The Bombay High Court has held that when the settlement of shares was done by the settler of Trust by way of employee stock option plan and not a direct purchase from the market, then income generated therefrom cannot be construed as ‘business income’ of trust.
The assessee-Trust sold certain shares and earned an income of Rs.14,69,09,814/- therefrom. The AO taxed the same as Assessee’s business income, rejecting Assessee’s contention that the sale of shares would give rise to capital gains.
On the second appeal, the Tribunal held that the settler of the Trust had transferred 6 lacs equity shares of one M/s. Tech Mahindra to the Trust. 96% of these shares were allotted to the settler by way of Employees Stock Option Plan. Remaining 4% or 26,600 shares were purchased by him. It was noticed that the bulk of shares i.e. 96% were allotted by way of Employee Stock Option Plan and such shares were settled in the Trust only after holding shares for nearly three years. The Tribunal thus noted that, a majority of the shares were not purchased by the settler from the market and whether the shares received by way of Employee Stock Option Plan or purchased from the market, were held by the settler for a long period of time.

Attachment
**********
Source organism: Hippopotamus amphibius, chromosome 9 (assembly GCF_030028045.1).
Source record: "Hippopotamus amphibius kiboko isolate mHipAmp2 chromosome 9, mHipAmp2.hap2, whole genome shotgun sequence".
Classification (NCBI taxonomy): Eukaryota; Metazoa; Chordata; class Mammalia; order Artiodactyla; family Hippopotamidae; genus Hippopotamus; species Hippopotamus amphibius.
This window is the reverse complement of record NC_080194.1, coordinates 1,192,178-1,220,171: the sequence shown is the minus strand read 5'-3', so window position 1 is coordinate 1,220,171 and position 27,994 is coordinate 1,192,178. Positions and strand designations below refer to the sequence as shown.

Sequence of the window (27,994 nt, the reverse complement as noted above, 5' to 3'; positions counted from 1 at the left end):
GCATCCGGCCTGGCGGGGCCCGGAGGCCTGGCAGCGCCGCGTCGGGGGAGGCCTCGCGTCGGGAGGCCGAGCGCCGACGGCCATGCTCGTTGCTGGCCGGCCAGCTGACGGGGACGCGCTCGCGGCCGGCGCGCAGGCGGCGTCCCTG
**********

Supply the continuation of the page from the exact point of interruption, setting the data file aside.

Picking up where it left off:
The Tribunal refused to treat the amount as business income for the reason that the Department did not question the existence of the Trust, as being sham or bogus and the principal object of the Trust was to ensure an effective succession planning mechanism and intergenerational transfer of Trust corpus and income.
The bench comprising Justices Akil Kureshi and M S Sanklecha noted that the question of whether the sale of shares by Assessee would invite capital gain or would be business income is a mixed question of law and facts.
“Whether the Assessee is engaged in the business of buying and selling of shares or is a mere investor, would depend on the range of factors. In the present case, the Tribunal has noted the relevant facts and analyzed such facts in proper perspective. To reiterate, the shares in question were not purchased by the Trust at all. They were settled by the settler of the Trust. The Settler himself had not purchased the majority of these shares but had received by way of Employee Stock Option Plan. The shares so received, as well as small numbers of shares purchased by the settler, were held by himself for over two years before settling them in the Trust. No question of law therefore arises,” the bench said.To Read the full text of the Judgment CLICK HERE